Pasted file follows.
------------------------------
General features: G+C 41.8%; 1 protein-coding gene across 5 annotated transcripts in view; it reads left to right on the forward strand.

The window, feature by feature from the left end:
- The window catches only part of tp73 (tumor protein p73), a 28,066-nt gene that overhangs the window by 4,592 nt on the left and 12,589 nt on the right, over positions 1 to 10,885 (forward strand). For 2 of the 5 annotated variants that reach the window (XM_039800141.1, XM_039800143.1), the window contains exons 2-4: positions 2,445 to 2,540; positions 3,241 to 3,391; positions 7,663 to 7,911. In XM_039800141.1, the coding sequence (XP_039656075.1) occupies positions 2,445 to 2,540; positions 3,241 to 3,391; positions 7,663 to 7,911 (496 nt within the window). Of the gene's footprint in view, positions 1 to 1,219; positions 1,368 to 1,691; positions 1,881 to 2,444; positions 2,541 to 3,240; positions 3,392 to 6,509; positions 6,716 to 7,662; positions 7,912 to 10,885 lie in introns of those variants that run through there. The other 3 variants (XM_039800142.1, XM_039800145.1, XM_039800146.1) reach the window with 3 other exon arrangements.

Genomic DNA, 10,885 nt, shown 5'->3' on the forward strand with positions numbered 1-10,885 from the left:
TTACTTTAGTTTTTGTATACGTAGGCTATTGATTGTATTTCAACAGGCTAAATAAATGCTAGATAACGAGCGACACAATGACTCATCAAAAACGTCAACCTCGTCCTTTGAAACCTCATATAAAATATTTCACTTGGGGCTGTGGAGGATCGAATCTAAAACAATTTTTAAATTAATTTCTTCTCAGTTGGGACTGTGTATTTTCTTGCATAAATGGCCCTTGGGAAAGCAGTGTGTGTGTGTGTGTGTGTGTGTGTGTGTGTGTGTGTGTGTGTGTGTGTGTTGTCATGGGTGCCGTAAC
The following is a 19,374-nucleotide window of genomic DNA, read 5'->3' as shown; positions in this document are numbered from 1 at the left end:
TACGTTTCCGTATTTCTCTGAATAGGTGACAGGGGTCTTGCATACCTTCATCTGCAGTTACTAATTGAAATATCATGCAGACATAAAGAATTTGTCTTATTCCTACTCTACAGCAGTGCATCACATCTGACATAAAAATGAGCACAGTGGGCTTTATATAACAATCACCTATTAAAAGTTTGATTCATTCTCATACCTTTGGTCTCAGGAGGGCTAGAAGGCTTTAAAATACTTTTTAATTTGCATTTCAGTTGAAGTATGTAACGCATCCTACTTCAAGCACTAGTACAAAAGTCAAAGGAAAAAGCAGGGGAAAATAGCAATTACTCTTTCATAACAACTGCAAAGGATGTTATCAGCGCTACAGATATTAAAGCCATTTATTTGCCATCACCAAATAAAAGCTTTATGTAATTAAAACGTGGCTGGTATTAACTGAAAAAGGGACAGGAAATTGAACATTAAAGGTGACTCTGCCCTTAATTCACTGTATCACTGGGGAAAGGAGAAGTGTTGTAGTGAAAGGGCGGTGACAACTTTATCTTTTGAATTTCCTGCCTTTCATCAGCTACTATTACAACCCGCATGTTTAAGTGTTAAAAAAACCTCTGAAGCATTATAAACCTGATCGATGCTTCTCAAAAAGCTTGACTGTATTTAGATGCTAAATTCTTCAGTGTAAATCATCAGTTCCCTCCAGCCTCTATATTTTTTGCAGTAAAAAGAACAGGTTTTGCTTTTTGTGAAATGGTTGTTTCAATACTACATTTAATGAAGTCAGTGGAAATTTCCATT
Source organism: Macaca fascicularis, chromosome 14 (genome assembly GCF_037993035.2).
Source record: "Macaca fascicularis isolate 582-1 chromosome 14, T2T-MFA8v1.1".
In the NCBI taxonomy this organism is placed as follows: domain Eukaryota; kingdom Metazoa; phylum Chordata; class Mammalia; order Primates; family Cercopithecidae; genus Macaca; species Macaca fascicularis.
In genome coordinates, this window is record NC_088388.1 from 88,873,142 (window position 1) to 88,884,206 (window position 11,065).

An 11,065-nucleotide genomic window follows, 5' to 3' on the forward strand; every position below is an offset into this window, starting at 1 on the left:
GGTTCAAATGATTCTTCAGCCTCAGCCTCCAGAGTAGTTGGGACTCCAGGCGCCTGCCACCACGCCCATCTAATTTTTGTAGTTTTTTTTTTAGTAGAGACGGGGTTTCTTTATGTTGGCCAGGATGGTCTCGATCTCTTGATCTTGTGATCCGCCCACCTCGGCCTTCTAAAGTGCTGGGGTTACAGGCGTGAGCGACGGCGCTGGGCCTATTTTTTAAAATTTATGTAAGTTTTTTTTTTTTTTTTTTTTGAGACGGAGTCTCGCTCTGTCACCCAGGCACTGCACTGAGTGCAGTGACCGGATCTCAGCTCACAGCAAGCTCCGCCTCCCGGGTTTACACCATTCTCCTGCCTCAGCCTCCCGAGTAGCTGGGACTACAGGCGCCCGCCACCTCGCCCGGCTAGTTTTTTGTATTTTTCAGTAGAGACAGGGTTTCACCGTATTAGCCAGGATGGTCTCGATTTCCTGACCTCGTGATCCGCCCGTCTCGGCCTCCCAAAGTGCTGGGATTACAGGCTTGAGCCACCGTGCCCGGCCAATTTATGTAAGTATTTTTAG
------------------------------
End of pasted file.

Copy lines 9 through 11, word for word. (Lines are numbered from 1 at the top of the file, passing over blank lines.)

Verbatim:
Source record: "Macaca fascicularis isolate 582-1 chromosome 14, T2T-MFA8v1.1".
In the NCBI taxonomy this organism is placed as follows: domain Eukaryota; kingdom Metazoa; phylum Chordata; class Mammalia; order Primates; family Cercopithecidae; genus Macaca; species Macaca fascicularis.
In genome coordinates, this window is record NC_088388.1 from 88,873,142 (window position 1) to 88,884,206 (window position 11,065).